Technology is rapidly changing the way our government works. YouTube can make or break a political campaign, Wikipedia offers detailed information on obscure subjects (often rather…creative information!), blogs give us the chance to test our rhetorical skills, and various wikis offer opportunities for people to explore new methods of collaboration and consensus-building.
How can we best harness these tools to foster better policy development, better communication between officials and constituents, and steer our country in the right direction?
Is it possible that for the first time in history, we actually have tools available that will make democracy work? Or will the complications of technology work to subvert democracy, making truly authoritative voices hard to find among the chatter, or creating loopholes for opportunistic companies to exploit at the public’s expense?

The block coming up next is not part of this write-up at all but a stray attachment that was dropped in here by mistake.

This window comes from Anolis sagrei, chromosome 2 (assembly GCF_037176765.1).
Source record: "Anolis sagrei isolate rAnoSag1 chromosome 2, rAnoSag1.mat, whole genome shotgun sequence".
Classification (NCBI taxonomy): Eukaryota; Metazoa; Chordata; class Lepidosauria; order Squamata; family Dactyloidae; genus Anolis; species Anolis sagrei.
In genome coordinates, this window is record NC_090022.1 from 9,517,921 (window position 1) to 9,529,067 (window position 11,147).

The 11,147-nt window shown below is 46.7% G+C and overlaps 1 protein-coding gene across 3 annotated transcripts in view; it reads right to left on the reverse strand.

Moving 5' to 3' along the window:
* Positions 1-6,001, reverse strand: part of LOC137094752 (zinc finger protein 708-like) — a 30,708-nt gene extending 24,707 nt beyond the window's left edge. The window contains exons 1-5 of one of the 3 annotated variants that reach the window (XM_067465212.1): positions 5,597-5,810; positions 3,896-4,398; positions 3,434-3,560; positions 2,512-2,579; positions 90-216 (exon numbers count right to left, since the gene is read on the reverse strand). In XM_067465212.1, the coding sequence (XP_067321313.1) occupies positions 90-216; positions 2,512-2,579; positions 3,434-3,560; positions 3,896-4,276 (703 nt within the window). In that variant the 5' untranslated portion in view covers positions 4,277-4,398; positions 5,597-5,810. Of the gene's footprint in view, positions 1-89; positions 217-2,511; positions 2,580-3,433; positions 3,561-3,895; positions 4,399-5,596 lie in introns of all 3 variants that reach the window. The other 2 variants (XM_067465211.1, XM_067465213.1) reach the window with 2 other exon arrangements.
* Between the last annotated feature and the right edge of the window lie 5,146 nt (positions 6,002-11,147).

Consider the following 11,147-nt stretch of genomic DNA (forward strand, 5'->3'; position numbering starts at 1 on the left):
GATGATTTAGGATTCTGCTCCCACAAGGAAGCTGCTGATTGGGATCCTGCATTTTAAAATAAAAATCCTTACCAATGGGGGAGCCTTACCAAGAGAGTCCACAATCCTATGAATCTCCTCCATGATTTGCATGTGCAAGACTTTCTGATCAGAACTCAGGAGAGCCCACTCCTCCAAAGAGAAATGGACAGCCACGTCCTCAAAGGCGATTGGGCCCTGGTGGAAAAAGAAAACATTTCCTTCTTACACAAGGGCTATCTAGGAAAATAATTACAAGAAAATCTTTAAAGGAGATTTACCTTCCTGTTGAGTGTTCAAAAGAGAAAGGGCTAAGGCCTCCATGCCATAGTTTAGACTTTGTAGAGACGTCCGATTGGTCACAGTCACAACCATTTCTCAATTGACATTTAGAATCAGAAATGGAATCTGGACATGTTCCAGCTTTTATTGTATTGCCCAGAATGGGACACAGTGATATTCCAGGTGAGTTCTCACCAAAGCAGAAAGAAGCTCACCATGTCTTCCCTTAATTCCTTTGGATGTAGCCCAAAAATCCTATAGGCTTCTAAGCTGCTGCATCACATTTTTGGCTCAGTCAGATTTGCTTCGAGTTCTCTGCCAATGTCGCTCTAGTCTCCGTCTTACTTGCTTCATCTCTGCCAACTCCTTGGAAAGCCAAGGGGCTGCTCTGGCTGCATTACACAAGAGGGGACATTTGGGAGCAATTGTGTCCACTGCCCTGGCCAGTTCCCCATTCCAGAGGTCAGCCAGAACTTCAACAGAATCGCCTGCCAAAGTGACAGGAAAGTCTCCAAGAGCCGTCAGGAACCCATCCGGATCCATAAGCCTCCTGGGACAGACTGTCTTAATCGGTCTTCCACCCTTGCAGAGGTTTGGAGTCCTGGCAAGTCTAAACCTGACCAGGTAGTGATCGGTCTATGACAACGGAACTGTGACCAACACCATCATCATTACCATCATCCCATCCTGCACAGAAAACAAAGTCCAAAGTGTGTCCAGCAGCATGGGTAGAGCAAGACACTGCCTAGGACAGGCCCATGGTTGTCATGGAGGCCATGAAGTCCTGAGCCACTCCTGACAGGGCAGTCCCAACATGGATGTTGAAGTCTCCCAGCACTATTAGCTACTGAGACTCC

I’ll make the case that the choice is ours, and that those who embrace new technology the most effectively today will be building tomorrow’s society and government. I will present a few simple ideas for how to work toward a better future.
(Another relevant web site I built: http://aboutus.org/theopenlobby )
Pete is a writer and community organizer on Wikipedia and in the Oregon political world. He takes inspiration from the late Senator Wayne Morse, who advised that the American people are capable of making all kinds of difficult decisions, provided they are presented with the relevant facts.